This is partially a function of geography. In many places, Democrats tend to be clustered together in cities, making it easier for Republicans to pile blue voters into fewer districts. More advanced technology makes it easier for excrutiatingly nuanced and hyper-partisan maps to be drawn, too.
Controlling redistricting doesn't inoculate a party against losing a congressional majority, but it does help turn virtual "ties" into wins. In 2012, voters in Virginia cast 1.8 million votes for Democratic congressional candidates and 1.9 million votes for Republicans, but the GOP carried eight of the state's 11 districts. In Pennsylvania that same year, Democratic candidates "won" by 83,000 votes but Republicans actually won 13 of 18 districts.
North Carolina was perhaps the most dramatic example of this phenomenon. Democrats collected 80,000 more votes in U.S. House elections in 2012 but saw a 7-4 majority in the state's congressional delegation evaporate into a 9-6 Republican edge.
We could see another variation on the same theme this year. Election forecaster Nate Silver projects Hillary Clinton to win the White House and Democrats to seize control of the U.S. Senate, but he (and plenty of other prognosticators) says it would take an extraordinary result for Republicans would lose their House majority.
This is the under-reported, parallel story to the well-worn narrative about how demographic and cultural shifts (along with deep fractures in the Republican Party's coalition, to the extent that such a thing even exists anymore) give Democrats an inside track to winning the White House in 2016 and beyond.
It's also the underlying friction behind most of the political spats we've seen in the last four years. Almost every controversial political issue has been a disagreement between the White House and Republicans in Congress (the Iran deal, the sequester, the debt ceiling, etc.) or between Democratic-appointed executive officials and Republican-controlled states (North Carolina's bathroom bill, religious freedom laws in several states, Obamacare's exchanges, etc.).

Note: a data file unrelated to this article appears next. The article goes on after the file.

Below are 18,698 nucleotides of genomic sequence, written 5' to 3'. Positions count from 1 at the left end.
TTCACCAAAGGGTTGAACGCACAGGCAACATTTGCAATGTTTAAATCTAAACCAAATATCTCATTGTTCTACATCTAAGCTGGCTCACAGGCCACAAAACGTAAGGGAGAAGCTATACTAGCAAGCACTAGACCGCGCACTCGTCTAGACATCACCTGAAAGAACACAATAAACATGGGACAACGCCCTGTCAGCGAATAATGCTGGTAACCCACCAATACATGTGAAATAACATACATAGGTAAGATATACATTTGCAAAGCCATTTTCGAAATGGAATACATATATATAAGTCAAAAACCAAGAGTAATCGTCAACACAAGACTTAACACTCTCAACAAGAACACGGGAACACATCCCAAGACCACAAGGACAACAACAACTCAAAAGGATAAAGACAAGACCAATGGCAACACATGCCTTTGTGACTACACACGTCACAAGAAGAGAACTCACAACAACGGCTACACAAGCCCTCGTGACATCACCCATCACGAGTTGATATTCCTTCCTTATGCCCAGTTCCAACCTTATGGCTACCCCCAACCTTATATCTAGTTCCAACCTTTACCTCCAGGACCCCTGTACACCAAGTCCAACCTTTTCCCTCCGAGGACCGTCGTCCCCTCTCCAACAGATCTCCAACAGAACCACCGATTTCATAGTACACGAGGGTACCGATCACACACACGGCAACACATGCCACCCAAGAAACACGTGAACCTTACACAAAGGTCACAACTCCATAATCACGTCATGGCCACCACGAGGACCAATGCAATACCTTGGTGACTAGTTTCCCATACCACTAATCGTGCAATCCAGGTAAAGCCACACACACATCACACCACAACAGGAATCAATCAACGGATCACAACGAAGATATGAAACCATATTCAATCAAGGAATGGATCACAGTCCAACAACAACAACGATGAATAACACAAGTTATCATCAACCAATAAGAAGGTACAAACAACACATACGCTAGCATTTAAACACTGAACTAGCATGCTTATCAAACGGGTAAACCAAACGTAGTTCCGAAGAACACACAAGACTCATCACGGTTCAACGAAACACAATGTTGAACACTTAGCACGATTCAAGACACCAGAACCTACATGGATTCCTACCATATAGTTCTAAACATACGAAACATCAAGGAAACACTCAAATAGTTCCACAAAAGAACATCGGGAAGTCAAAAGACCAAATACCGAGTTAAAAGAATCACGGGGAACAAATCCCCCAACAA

Electing Clinton or Trump won't change any of that. The underlying friction is locked in place until at least 2022, when the new congressional maps will take effect—and maybe longer, if Republicans' hold on state legislatures continues.
Here's the upshot for libertarians: Divided government is likely to continue. Despite the problem that a growing percentage of the federal budget gets spent without Congress doing anything—about two-thirds of spending, including entitlements and interest on the debt, is on autopilot; a decade ago, it was more like 50 percent–when everyone is on the same page, you end up with the PATRIOT Act, authorization for the use of force in Iraq, and the TARP bailouts.
Another positive to gridlock is that there maybe a new focus on state-level races as the 2020 election nears—particularly if Obama follows through on his promise to campaign down-ballot in the future. Congressional districts will be redrawn the year after, so exactly who wins what at the state level will have a serious influence on national politics.
Libertarians aren't going to win the White House this year, but there are already four state lawmakers currently affiliated with the Libertarian Party (state senators in Nebraska and Utah, a state representative in New Hampshire, and a state assemblyman in Nevada). There are 239 Libertarian Party candidates seeking state legislative offices this year and those numbers are likely to increase with each successive election.
State House and Senate races will never dominate national headlines and most of the country's 7,300 state legislators would struggle to be recognized by anyone outside their own districts. Still, as Democrats have learned since 2010, we ignore these races at our own peril. What happens at the state level ultimately helps to determine what happens in Washington, D.C.